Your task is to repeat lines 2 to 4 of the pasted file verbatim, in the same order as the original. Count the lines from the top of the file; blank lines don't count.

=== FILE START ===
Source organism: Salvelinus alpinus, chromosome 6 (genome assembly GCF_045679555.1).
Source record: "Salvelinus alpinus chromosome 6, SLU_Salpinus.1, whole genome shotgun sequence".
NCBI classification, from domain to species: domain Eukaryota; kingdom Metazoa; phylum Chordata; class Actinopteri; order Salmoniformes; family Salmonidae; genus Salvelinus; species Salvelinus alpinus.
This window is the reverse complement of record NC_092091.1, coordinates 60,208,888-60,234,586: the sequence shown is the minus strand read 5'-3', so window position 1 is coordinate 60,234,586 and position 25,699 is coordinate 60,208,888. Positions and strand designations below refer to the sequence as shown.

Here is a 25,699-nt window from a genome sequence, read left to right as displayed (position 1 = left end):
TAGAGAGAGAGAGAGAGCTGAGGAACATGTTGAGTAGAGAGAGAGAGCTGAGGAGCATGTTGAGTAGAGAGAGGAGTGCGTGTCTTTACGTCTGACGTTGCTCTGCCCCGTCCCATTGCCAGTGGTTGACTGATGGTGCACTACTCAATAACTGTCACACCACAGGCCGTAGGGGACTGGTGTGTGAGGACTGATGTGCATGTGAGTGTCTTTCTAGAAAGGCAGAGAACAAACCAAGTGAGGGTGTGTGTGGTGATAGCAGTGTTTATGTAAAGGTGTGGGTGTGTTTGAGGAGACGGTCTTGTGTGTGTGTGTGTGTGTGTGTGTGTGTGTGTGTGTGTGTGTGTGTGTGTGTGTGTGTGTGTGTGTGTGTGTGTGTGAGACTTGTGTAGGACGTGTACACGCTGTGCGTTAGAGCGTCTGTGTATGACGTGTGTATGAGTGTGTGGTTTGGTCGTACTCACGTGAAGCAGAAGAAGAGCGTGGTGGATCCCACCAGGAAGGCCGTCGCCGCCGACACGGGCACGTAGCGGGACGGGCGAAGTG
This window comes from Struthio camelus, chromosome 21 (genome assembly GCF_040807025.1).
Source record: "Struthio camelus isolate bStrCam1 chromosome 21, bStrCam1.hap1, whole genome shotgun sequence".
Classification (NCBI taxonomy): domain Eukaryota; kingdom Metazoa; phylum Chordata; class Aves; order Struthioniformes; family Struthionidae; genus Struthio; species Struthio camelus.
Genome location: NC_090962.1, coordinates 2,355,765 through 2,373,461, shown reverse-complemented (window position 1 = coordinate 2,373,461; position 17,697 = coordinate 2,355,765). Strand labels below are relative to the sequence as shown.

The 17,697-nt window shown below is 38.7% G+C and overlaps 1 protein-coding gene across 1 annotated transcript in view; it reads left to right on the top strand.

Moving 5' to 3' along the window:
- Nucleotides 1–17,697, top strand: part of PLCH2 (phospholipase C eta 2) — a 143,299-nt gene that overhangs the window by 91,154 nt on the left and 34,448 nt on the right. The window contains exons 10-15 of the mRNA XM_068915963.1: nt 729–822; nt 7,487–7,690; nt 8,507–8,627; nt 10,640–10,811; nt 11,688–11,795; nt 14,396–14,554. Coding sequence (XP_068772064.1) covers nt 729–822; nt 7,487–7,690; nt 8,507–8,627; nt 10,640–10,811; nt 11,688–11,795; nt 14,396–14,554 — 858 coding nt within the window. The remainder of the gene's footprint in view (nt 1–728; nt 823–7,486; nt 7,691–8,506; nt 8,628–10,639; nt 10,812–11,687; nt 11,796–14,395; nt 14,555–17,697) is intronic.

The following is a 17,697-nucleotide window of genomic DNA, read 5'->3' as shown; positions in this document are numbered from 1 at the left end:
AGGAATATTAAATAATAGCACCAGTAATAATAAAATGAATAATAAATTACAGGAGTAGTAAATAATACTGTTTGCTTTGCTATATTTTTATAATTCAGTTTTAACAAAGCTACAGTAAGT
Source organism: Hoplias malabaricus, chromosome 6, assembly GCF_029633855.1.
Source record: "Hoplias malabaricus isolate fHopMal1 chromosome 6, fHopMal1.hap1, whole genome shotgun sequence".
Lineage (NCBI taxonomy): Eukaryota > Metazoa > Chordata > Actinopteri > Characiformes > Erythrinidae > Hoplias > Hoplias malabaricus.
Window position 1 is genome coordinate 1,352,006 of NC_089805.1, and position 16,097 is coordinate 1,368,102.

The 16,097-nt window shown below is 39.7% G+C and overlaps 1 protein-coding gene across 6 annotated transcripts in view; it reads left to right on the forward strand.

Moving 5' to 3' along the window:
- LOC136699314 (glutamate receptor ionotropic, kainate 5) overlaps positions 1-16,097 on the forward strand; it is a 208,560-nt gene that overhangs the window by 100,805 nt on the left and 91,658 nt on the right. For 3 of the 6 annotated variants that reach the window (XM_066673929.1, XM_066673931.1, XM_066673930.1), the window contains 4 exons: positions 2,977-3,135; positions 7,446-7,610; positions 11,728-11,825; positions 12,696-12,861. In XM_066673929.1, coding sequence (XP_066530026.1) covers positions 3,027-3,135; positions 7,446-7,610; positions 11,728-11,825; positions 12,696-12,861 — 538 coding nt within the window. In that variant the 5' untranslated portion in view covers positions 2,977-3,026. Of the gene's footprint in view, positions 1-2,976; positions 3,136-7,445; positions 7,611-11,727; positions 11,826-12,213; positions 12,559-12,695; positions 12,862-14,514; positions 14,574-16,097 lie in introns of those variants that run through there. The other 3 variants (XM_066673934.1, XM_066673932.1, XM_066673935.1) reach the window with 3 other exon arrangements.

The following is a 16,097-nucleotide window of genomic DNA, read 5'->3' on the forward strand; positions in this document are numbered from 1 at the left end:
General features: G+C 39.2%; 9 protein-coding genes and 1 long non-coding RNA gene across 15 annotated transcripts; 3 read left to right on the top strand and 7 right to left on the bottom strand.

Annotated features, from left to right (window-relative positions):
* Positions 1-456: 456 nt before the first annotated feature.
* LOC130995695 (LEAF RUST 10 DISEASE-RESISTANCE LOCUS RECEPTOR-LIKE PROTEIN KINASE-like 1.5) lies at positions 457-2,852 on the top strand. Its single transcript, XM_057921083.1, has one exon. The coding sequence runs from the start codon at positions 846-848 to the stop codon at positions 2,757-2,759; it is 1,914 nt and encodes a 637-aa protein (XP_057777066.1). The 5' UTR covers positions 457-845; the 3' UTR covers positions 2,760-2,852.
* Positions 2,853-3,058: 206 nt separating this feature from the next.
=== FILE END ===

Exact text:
Source record: "Salvelinus alpinus chromosome 6, SLU_Salpinus.1, whole genome shotgun sequence".
NCBI classification, from domain to species: domain Eukaryota; kingdom Metazoa; phylum Chordata; class Actinopteri; order Salmoniformes; family Salmonidae; genus Salvelinus; species Salvelinus alpinus.
This window is the reverse complement of record NC_092091.1, coordinates 60,208,888-60,234,586: the sequence shown is the minus strand read 5'-3', so window position 1 is coordinate 60,234,586 and position 25,699 is coordinate 60,208,888. Positions and strand designations below refer to the sequence as shown.